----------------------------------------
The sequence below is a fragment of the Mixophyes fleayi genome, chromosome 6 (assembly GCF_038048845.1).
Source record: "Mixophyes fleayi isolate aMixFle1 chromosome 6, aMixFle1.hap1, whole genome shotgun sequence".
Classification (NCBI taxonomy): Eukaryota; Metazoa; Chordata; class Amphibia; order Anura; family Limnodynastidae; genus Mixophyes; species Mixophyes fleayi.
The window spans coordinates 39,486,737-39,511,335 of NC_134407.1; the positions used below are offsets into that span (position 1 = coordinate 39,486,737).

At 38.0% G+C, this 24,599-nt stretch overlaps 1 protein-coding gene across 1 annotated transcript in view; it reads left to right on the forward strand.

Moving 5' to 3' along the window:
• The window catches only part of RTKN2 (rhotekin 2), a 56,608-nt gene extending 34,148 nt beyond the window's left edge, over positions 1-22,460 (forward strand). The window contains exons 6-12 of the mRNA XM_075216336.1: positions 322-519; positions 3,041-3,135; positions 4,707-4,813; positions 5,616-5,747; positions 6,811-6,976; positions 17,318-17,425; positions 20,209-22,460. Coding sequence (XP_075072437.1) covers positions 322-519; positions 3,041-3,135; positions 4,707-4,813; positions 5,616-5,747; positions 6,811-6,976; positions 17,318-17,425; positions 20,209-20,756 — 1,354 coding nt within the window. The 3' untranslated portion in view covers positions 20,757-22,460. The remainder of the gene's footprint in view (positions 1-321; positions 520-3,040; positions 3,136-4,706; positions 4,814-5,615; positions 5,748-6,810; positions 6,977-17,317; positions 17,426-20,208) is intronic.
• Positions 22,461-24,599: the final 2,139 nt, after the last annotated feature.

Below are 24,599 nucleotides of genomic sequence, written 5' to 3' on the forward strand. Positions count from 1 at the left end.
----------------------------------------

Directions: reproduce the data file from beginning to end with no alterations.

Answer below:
The sequence below is a fragment of the Mixophyes fleayi genome, chromosome 6 (assembly GCF_038048845.1).
Source record: "Mixophyes fleayi isolate aMixFle1 chromosome 6, aMixFle1.hap1, whole genome shotgun sequence".
Classification (NCBI taxonomy): Eukaryota; Metazoa; Chordata; class Amphibia; order Anura; family Limnodynastidae; genus Mixophyes; species Mixophyes fleayi.
The window spans coordinates 39,486,737-39,511,335 of NC_134407.1; the positions used below are offsets into that span (position 1 = coordinate 39,486,737).

At 38.0% G+C, this 24,599-nt stretch overlaps 1 protein-coding gene across 1 annotated transcript in view; it reads left to right on the forward strand.

Moving 5' to 3' along the window:
• The window catches only part of RTKN2 (rhotekin 2), a 56,608-nt gene extending 34,148 nt beyond the window's left edge, over positions 1-22,460 (forward strand). The window contains exons 6-12 of the mRNA XM_075216336.1: positions 322-519; positions 3,041-3,135; positions 4,707-4,813; positions 5,616-5,747; positions 6,811-6,976; positions 17,318-17,425; positions 20,209-22,460. Coding sequence (XP_075072437.1) covers positions 322-519; positions 3,041-3,135; positions 4,707-4,813; positions 5,616-5,747; positions 6,811-6,976; positions 17,318-17,425; positions 20,209-20,756 — 1,354 coding nt within the window. The 3' untranslated portion in view covers positions 20,757-22,460. The remainder of the gene's footprint in view (positions 1-321; positions 520-3,040; positions 3,136-4,706; positions 4,814-5,615; positions 5,748-6,810; positions 6,977-17,317; positions 17,426-20,208) is intronic.
• Positions 22,461-24,599: the final 2,139 nt, after the last annotated feature.

Below are 24,599 nucleotides of genomic sequence, written 5' to 3' on the forward strand. Positions count from 1 at the left end.